Wet Seal holiday campaign

Teen retailer Wet Seal LLC said it expects to lay off 148 workers in Irvine, Calif., where it’s headquartered, by March 21.

That’s according to a filing with the California Employment Development Department this month, making it the latest in a string of retailers reducing their workforces and store counts in the face of a challenged business environment.

A spokeswoman and Wet Seal chief executive officer Melanie Cox, who succeeded Ed Thomas at the helm of the company in August 2015, did not immediately respond to requests for comment Wednesday.

Wet Seal filed for Chapter 11 protection in January 2015 and was sold out of bankruptcy to an affiliate of Versa Capital Management LLC in the spring. It was taken private and trimmed its store fleet by 338 doors with 173 stores remaining.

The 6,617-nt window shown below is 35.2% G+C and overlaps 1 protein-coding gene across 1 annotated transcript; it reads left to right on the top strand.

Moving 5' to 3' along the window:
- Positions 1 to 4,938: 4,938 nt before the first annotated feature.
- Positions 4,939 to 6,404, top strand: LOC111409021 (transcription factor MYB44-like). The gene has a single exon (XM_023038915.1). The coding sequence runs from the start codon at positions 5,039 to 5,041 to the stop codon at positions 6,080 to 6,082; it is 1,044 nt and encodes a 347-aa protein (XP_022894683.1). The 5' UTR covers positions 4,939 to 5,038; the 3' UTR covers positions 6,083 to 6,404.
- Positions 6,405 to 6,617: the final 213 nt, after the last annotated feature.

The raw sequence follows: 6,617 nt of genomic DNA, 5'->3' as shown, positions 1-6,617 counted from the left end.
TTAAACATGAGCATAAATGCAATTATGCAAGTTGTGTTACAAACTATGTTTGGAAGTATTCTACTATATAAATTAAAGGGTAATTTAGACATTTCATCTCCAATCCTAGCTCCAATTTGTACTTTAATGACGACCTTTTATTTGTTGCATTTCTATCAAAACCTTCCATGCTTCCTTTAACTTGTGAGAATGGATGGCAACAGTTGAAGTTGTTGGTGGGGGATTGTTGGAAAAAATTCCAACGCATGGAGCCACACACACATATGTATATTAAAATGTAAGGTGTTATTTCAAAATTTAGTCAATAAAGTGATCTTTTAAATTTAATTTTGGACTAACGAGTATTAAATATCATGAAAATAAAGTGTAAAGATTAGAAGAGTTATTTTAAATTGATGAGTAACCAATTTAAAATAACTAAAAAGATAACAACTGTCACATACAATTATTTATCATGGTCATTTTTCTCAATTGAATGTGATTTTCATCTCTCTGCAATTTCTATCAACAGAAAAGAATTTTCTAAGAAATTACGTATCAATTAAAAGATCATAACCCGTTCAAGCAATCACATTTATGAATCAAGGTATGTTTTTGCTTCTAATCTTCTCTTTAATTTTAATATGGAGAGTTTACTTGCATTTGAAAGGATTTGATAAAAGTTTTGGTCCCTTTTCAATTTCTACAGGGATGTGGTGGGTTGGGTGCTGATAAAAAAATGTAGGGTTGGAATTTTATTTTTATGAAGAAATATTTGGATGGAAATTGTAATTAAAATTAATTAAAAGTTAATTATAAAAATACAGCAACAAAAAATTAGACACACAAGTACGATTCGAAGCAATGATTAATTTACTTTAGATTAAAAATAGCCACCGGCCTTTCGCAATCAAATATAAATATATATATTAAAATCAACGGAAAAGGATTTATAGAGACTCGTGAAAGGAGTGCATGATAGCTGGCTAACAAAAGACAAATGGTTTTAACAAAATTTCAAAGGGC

Cox sought to add stability to the business, which had seen a grab bag of strategies rolled out under four ceo’s who hoped to turn around the business in more recent years. Cox focused on store redesigns and its roots in Southern California. She told WWD in the spring that the business could be taken public again in three to five years. “There’s lot of different ways this could go,” she told WWD at the time.

Wet Seal dipped a toe back into some of the markets it had exited in bankruptcy with 13 pop-up shops that bowed Nov. 3 and are slated to close at the end of this month.

The company more recently had been the target of rumors that it was either considering a sale or Chapter 11. It wouldn’t be the first retailer in more recent times to seek bankruptcy protection twice in an abbreviated span of time. American Apparel LLC filed for its second round of bankruptcy last year as part of a sale to Gildan Activewear Inc.

The layoff news follows a dismal January for retailers, which saw The Limited file for Chapter 11, BCBG Max Azria Group LLC confirm a reduced focus on brick-and-mortar, American Apparel lay off about 2,400 workers as it winds down and transitions to new ownership, more store closures for Sears Holdings Corp. and a consolidation at Macy’s Inc. that will see 10,000 jobs cut and 63 stores shuttered by the spring.